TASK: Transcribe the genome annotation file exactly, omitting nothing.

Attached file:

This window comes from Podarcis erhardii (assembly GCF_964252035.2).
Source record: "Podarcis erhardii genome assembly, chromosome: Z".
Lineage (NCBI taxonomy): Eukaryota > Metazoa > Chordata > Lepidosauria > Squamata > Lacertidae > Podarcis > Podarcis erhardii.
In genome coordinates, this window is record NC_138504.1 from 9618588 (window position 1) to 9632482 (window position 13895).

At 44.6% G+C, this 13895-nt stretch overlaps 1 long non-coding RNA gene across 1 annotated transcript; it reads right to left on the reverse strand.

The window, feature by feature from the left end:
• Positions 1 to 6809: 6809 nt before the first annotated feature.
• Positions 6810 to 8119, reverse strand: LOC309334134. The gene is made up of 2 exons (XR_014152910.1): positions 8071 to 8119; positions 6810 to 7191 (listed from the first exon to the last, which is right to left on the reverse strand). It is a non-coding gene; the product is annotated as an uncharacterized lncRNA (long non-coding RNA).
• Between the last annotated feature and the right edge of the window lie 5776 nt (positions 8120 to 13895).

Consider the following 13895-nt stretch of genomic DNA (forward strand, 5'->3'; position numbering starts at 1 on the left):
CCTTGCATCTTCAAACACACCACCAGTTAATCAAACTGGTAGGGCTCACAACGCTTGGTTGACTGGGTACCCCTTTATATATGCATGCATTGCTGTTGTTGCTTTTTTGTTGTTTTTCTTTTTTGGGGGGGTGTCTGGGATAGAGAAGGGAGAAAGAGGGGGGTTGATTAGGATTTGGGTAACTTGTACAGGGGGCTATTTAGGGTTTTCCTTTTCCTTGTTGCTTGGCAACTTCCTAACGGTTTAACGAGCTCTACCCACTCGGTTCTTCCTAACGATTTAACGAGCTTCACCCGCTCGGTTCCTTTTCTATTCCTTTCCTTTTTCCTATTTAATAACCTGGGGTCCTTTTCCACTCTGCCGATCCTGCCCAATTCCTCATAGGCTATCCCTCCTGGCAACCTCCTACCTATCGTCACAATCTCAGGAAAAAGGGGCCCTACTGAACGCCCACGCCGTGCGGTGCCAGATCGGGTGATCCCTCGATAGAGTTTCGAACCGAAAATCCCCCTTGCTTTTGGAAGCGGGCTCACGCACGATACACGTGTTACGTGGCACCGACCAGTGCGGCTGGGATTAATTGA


This window comes from Podarcis erhardii (assembly GCF_964252035.2).
Source record: "Podarcis erhardii genome assembly, chromosome: Z".
Lineage (NCBI taxonomy): Eukaryota > Metazoa > Chordata > Lepidosauria > Squamata > Lacertidae > Podarcis > Podarcis erhardii.
In genome coordinates, this window is record NC_138504.1 from 9618588 (window position 1) to 9632482 (window position 13895).

At 44.6% G+C, this 13895-nt stretch overlaps 1 long non-coding RNA gene across 1 annotated transcript; it reads right to left on the reverse strand.

The window, feature by feature from the left end:
• Positions 1 to 6809: 6809 nt before the first annotated feature.
• Positions 6810 to 8119, reverse strand: LOC309334134. The gene is made up of 2 exons (XR_014152910.1): positions 8071 to 8119; positions 6810 to 7191 (listed from the first exon to the last, which is right to left on the reverse strand). It is a non-coding gene; the product is annotated as an uncharacterized lncRNA (long non-coding RNA).
• Between the last annotated feature and the right edge of the window lie 5776 nt (positions 8120 to 13895).

Consider the following 13895-nt stretch of genomic DNA (forward strand, 5'->3'; position numbering starts at 1 on the left):
CCTTGCATCTTCAAACACACCACCAGTTAATCAAACTGGTAGGGCTCACAACGCTTGGTTGACTGGGTACCCCTTTATATATGCATGCATTGCTGTTGTTGCTTTTTTGTTGTTTTTCTTTTTTGGGGGGGTGTCTGGGATAGAGAAGGGAGAAAGAGGGGGGTTGATTAGGATTTGGGTAACTTGTACAGGGGGCTATTTAGGGTTTTCCTTTTCCTTGTTGCTTGGCAACTTCCTAACGGTTTAACGAGCTCTACCCACTCGGTTCTTCCTAACGATTTAACGAGCTTCACCCGCTCGGTTCCTTTTCTATTCCTTTCCTTTTTCCTATTTAATAACCTGGGGTCCTTTTCCACTCTGCCGATCCTGCCCAATTCCTCATAGGCTATCCCTCCTGGCAACCTCCTACCTATCGTCACAATCTCAGGAAAAAGGGGCCCTACTGAACGCCCACGCCGTGCGGTGCCAGATCGGGTGATCCCTCGATAGAGTTTCGAACCGAAAATCCCCCTTGCTTTTGGAAGCGGGCTCACGCACGATACACGTGTTACGTGGCACCGACCAGTGCGGCTGGGATTAATTGA